The Path Of Buddha Essay

1659 words - 7 pages

Self reflection often leads to profound discoveries about the true reality of the world around us. Such is the case when looking at the life of Siddhartha Gautama; the one who became enlightened and challenged the belief systems of the society in which he lived. His profound philosophical teachings have endured through thousands of years and have influenced the moral foundation of many cultures throughout history. Buddha's philosophy differed from other religions in that it was psychological, and it focused on reaching enlightenment through inner worldly means rather than by prayer and worship. Buddhism's philosophical teachings showed the world that anyone could reach liberation through their own means, regardless of their social status. The Buddha taught people to live in moderation and showed them the importance of avoiding both extremes and indulgences, to live a life according the middle path. Many of the key teachings of Buddhism revolve around the principle of the middle path, and in order to understand its importance, we must first examine the story of how Gautama became the enlightened one.
The Life of Siddhartha Gotama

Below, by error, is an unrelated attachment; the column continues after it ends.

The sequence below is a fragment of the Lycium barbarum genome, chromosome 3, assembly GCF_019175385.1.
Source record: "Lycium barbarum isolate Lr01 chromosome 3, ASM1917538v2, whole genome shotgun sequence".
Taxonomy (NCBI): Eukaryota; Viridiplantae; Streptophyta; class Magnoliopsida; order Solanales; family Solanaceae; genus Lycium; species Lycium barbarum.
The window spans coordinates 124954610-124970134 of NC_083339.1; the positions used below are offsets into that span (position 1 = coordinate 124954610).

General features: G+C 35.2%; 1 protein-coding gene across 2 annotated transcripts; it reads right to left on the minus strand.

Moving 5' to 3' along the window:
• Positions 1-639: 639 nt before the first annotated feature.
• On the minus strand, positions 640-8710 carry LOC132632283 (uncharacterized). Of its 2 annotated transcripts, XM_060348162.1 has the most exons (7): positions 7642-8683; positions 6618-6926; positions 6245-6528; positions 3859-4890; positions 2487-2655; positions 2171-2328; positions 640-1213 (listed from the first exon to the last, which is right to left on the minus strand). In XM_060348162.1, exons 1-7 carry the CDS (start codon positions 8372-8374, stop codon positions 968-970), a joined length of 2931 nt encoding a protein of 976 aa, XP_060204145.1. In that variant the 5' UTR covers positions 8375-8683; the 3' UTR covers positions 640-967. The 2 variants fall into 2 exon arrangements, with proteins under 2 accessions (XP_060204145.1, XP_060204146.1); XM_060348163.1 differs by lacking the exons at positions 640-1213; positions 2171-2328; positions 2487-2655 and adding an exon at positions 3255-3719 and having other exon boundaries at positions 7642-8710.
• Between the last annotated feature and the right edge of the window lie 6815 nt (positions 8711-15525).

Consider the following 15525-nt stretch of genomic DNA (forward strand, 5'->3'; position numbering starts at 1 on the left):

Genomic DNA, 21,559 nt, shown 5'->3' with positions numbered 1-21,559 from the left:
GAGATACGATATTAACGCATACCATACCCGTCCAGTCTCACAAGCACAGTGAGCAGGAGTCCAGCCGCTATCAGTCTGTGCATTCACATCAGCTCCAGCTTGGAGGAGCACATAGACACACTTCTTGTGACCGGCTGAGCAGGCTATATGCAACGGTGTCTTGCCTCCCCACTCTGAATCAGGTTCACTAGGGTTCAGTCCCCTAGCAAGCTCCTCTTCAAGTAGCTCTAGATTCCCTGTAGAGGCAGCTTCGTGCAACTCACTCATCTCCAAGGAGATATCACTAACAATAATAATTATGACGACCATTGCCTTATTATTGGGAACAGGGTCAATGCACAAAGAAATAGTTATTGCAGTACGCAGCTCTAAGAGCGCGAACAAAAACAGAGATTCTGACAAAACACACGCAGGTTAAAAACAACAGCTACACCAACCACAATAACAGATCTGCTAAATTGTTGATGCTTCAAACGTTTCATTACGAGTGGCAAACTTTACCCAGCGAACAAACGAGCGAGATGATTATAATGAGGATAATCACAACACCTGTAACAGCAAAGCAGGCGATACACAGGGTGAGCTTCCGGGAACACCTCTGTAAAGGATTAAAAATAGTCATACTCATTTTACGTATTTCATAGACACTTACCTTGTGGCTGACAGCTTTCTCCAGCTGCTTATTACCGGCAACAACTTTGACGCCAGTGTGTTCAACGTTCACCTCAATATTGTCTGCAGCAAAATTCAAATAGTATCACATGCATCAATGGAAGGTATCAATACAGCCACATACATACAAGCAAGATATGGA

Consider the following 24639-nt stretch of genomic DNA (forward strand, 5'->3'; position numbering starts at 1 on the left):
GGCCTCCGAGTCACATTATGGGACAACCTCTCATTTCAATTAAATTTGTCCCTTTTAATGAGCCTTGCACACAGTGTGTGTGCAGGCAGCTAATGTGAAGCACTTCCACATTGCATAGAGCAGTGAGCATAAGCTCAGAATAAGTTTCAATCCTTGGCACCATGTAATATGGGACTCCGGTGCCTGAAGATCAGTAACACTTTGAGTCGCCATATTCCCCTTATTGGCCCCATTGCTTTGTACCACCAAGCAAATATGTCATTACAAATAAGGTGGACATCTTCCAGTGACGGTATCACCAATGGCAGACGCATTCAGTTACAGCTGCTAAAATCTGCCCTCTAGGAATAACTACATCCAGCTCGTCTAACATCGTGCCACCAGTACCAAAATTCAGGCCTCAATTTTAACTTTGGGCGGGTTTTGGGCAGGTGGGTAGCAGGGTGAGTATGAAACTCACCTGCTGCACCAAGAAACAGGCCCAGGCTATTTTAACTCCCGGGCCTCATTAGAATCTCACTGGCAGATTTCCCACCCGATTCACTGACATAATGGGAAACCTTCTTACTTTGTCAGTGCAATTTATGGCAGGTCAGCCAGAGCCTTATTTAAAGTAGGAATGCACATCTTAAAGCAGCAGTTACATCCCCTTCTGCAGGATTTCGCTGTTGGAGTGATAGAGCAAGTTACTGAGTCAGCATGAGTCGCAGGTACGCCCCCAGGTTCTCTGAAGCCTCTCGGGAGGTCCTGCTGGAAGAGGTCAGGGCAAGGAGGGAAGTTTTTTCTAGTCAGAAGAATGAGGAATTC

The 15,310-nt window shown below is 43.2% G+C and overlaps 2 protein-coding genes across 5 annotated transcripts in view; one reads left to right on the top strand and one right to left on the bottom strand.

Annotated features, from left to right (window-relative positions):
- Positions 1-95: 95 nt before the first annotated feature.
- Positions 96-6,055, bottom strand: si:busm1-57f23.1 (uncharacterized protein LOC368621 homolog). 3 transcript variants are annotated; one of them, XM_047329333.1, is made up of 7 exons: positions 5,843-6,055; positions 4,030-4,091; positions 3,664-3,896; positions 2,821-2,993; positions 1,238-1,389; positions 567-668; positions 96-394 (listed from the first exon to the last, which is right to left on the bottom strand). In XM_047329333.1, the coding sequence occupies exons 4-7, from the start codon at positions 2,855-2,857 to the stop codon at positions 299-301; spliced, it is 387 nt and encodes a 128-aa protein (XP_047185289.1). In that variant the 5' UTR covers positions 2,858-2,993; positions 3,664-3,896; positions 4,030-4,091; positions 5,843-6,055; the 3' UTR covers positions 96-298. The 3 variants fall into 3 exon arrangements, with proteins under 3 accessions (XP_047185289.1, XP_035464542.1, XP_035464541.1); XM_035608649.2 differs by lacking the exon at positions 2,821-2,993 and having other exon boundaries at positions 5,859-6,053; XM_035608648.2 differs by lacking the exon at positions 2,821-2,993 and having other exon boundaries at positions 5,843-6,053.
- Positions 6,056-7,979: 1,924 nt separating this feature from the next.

Gautama's story begins in northern India nearly 2,500 years ago during a time when Hinduism influenced much of India's societal norms and roles. Gautama was said to be a prince in a small kingdom called Lumbini, in modern day Nepal (Buddha Dharma Education Association 1999). Being part of a royal family, Gautama was surrounded by pleasure and was guarded from the harsh realities of the world. Until one day he left his home and on the road and saw a man with disease, a man who was dead, and an ascetic monk. According to the Pali Canon, Gautama saw the world as a cycle of suffering, and this belief influenced him to leave his life of luxury, and to live life as an ascetic. During this time it was common for people trying to live a holy life to leave their family and possessions to become unattached to the world (Armstrong 2001). As an ascetic he had two teachers that taught him yogic meditation, but left their training because he felt he had not achieved his goal of enlightenment (Robinson & Johnson 1982). For six years Gautama practiced trance inducing meditation and abstained from eating food to the point where he almost died. This experience lead him to believe that he could not achieve enlightenment through extreme behavior and lead him to develop the idea of the middle path. Some time later, according to legend, Gautama accepted food from Sujata and sat under a Bhodi Tree to meditate, only to be threatened and tempted by Mara. During this meditative trance, Gautama rejected Mara's temptation, found nirvana, and was transformed into the Buddha by, according to Robinson and Johnson, “...realizing the destinies of all living beings and of the general principles governing these destinies” (1982). After his enlightenment, the Buddha wanted to stay under the Bhodi Tree to pass away without teaching people what he had...

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